“PONG was generating $300 a week. Knowing he had a hit on his hands, Bushnell wasted no time into going into full PONG production. He drove by the unemployment office and hired people off the street. They were long haired technicians of ill reputed characters. Atari would have a fund for ‘unwanted pregnancies’ as well as a fund to get employees out of jail.

“With the long haired technicians he got off the street, Bushnell had PONG production in an abandoned roller-skating ring. Remember that there was no monitor business in those days. All PONG machines used Motorola TVs. The plastic case, tuner, and RF circuitry were thrown away and only the raw tube and video drivers were used. Production was around ten PONG machines a day.

A vertical rectangular wooden structure with a visual display unit embedded in the front side.

“This was not fast enough for Bushnell. He needed to expand. Investment bankers who visited Atari were shocked to see employees in stripped jeans and sneakers (if they wore shoes at all) working whenever they wanted. There were no staff meetings. Bushnell, himself, was wearing T-shirts or flower-print shirts. The smell of marijuana ran throughout the air-conditioning system. A few of the employees there had beards so large that you couldn’t see their faces.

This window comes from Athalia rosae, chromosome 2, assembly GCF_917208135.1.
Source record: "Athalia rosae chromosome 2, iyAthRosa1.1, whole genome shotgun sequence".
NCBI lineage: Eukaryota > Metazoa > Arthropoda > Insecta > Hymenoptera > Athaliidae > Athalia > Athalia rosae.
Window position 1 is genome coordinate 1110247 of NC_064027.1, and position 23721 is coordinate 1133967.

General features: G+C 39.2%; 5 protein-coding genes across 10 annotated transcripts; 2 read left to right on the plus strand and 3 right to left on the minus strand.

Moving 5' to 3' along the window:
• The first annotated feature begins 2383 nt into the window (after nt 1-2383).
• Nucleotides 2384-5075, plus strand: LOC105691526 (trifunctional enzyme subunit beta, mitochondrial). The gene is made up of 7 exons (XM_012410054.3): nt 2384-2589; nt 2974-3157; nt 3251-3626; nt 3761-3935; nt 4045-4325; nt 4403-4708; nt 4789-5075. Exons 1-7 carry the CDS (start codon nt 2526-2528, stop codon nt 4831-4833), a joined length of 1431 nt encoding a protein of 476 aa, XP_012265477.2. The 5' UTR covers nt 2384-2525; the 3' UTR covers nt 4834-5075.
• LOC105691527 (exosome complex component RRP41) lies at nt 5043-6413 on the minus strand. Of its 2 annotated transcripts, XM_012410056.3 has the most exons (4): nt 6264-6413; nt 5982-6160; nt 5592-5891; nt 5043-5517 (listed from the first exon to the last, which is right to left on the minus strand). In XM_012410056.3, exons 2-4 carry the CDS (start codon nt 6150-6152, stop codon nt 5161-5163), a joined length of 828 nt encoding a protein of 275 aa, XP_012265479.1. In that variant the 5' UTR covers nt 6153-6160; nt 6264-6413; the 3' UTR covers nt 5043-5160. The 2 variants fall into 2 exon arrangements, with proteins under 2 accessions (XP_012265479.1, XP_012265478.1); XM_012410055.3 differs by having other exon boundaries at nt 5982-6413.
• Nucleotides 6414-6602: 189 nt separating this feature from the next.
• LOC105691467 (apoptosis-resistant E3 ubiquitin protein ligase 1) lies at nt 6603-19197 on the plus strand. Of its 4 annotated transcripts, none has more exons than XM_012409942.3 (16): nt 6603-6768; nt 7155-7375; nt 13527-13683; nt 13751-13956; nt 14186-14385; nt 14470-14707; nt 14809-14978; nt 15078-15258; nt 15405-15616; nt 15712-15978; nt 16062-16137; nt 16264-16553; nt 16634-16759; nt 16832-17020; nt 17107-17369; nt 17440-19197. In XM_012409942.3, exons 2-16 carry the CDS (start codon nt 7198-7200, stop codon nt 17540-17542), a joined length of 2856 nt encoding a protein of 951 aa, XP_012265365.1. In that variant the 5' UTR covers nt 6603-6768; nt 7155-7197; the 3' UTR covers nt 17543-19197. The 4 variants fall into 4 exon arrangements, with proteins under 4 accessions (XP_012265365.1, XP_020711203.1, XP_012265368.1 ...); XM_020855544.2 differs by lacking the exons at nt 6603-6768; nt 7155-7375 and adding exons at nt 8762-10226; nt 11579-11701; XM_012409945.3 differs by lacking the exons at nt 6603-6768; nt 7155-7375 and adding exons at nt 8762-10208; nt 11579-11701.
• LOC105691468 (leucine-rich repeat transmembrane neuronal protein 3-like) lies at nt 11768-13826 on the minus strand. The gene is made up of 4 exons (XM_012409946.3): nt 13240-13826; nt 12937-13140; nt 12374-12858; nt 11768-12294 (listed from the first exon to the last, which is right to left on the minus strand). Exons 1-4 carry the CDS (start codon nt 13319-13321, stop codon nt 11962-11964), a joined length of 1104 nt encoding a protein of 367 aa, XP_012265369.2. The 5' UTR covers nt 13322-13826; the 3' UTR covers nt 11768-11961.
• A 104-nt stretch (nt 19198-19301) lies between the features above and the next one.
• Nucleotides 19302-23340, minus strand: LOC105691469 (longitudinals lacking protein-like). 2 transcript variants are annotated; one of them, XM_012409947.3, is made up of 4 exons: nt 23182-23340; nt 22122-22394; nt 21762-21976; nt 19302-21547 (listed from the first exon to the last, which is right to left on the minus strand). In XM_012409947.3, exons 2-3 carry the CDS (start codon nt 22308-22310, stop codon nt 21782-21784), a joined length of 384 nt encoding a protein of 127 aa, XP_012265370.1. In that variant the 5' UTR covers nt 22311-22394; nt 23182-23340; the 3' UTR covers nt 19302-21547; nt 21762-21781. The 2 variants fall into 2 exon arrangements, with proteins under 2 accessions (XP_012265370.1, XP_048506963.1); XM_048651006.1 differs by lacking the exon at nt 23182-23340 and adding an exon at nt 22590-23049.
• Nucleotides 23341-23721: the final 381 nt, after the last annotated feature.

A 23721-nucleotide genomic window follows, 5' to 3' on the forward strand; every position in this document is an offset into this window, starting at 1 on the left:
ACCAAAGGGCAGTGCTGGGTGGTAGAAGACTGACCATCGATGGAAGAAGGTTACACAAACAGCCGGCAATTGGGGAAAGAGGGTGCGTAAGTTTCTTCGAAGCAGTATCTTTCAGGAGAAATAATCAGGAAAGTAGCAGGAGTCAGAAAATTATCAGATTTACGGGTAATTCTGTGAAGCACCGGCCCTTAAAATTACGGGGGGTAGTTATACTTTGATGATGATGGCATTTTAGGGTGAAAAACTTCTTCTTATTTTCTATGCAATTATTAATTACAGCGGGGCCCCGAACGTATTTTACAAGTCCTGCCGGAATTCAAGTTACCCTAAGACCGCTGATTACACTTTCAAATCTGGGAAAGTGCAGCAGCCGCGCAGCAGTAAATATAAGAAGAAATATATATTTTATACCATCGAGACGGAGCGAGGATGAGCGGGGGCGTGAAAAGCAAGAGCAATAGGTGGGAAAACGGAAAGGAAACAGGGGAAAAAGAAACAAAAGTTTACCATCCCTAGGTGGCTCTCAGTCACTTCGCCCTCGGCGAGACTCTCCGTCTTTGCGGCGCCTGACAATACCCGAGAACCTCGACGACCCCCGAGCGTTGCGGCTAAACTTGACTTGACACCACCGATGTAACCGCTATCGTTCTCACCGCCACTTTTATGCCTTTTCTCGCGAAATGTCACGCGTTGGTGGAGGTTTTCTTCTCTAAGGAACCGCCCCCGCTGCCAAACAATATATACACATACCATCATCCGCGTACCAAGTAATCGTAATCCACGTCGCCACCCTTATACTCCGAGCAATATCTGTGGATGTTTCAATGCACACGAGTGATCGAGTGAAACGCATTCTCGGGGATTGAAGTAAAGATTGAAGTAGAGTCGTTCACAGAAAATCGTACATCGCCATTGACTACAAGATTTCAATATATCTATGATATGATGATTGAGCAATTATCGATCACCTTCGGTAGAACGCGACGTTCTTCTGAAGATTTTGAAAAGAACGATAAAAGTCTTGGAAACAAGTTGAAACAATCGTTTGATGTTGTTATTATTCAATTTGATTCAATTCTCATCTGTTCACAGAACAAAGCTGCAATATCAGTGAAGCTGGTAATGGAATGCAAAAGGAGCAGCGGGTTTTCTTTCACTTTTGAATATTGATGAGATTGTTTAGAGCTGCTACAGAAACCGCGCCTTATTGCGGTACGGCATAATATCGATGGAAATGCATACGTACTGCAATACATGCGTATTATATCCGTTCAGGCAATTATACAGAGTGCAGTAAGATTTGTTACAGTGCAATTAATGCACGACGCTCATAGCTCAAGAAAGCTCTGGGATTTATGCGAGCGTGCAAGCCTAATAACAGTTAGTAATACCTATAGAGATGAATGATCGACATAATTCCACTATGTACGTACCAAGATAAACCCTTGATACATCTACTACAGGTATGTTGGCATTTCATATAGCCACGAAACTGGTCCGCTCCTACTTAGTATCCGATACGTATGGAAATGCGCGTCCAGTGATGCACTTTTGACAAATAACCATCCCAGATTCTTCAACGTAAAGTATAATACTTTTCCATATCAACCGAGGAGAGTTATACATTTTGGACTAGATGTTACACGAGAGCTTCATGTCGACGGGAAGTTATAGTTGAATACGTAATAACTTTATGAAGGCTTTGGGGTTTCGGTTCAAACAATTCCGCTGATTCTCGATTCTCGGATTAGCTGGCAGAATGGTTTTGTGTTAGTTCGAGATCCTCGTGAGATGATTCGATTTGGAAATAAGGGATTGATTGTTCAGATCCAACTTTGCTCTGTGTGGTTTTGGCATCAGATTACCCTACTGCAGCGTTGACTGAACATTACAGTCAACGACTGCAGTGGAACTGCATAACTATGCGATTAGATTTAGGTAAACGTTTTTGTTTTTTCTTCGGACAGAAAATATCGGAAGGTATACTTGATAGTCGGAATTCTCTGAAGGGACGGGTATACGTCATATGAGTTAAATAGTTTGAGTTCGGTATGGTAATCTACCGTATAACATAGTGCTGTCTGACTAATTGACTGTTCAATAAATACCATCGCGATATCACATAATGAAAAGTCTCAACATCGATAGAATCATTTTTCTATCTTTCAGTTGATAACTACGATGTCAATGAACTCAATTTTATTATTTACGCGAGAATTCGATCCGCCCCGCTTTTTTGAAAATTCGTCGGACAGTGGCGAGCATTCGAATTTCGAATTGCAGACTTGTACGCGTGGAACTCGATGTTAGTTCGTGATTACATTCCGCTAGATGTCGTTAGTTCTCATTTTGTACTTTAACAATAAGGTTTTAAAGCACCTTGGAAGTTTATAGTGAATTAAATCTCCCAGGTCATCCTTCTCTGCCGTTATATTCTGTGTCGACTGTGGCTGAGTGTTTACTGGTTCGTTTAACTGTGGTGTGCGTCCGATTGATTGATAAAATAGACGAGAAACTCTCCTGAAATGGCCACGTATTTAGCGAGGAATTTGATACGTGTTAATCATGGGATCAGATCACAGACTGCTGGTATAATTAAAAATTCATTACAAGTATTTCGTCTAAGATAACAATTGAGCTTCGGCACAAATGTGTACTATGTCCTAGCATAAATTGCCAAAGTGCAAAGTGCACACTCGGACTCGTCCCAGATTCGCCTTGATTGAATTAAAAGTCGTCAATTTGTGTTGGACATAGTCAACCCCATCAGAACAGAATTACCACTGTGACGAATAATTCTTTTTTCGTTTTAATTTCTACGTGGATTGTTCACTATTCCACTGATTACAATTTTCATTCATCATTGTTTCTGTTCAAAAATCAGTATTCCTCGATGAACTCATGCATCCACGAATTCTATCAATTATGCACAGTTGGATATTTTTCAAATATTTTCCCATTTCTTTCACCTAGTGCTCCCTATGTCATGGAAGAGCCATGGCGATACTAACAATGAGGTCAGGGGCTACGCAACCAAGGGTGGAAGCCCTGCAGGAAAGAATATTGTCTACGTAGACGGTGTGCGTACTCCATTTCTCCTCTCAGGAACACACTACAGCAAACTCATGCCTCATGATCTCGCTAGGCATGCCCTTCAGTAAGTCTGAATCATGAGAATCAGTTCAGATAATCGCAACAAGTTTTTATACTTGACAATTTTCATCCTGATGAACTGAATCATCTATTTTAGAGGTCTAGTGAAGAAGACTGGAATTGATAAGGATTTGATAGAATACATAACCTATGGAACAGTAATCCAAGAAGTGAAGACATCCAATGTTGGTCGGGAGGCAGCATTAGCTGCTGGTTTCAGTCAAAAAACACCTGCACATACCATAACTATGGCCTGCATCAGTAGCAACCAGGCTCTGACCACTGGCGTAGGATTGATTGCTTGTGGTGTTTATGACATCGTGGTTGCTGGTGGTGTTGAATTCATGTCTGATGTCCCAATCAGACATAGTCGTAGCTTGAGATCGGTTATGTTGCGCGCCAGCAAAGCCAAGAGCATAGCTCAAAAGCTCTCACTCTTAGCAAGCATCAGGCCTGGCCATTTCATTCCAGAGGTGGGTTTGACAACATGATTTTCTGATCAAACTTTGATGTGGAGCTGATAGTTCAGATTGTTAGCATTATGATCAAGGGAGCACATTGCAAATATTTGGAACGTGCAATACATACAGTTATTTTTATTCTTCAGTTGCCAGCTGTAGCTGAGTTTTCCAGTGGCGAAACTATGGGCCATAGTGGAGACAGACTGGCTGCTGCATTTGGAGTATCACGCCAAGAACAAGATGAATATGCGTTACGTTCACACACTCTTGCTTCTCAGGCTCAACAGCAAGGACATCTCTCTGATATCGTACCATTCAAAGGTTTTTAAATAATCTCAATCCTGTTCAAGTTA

“It was the cash infusion from venture capitalist, Don Valentine, that allowed the company to grow. More staff was hired, and Bushnell lied to Al Acorn to make a home version of PONG saying that General Electric was waiting for it. The fact that General Electric never called and never showed up did not register to Acorn that something was off.

“Atari was growing so fast as PONG became an international hit. Help-wanted ads were placed in the local newspaper that said ‘Have Fun and Make Money’. This would attract the fortieth employee of Atari (a technician making $5 an hour). He was a college drop out of Reed College and living with his Mom and Dad. He was skinny, long-haired, with a thick beard, whose resume had nothing relevant except for a few engineering courses he had taken. “We’ve got this kid in the lobby,” Bushnell’s secretary announced. ‘He’s either a crackpot or he’s got something.’

“His name was Steve Jobs.”